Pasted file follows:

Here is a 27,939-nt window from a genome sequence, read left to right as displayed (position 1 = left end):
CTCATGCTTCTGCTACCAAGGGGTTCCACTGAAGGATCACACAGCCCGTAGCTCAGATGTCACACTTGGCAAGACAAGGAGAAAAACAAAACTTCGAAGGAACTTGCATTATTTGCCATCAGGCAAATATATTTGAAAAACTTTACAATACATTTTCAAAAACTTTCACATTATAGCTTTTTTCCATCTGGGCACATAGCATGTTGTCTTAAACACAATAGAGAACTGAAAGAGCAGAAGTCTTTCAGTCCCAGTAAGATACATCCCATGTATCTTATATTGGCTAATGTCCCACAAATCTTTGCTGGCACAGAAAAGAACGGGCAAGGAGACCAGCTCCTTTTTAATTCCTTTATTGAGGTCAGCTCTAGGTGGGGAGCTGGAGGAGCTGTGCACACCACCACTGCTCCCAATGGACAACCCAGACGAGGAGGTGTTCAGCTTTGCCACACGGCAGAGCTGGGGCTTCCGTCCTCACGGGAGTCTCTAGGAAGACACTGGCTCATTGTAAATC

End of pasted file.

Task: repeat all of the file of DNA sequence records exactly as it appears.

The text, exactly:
Here is a 27,939-nt window from a genome sequence, read left to right as displayed (position 1 = left end):
CTCATGCTTCTGCTACCAAGGGGTTCCACTGAAGGATCACACAGCCCGTAGCTCAGATGTCACACTTGGCAAGACAAGGAGAAAAACAAAACTTCGAAGGAACTTGCATTATTTGCCATCAGGCAAATATATTTGAAAAACTTTACAATACATTTTCAAAAACTTTCACATTATAGCTTTTTTCCATCTGGGCACATAGCATGTTGTCTTAAACACAATAGAGAACTGAAAGAGCAGAAGTCTTTCAGTCCCAGTAAGATACATCCCATGTATCTTATATTGGCTAATGTCCCACAAATCTTTGCTGGCACAGAAAAGAACGGGCAAGGAGACCAGCTCCTTTTTAATTCCTTTATTGAGGTCAGCTCTAGGTGGGGAGCTGGAGGAGCTGTGCACACCACCACTGCTCCCAATGGACAACCCAGACGAGGAGGTGTTCAGCTTTGCCACACGGCAGAGCTGGGGCTTCCGTCCTCACGGGAGTCTCTAGGAAGACACTGGCTCATTGTAAATC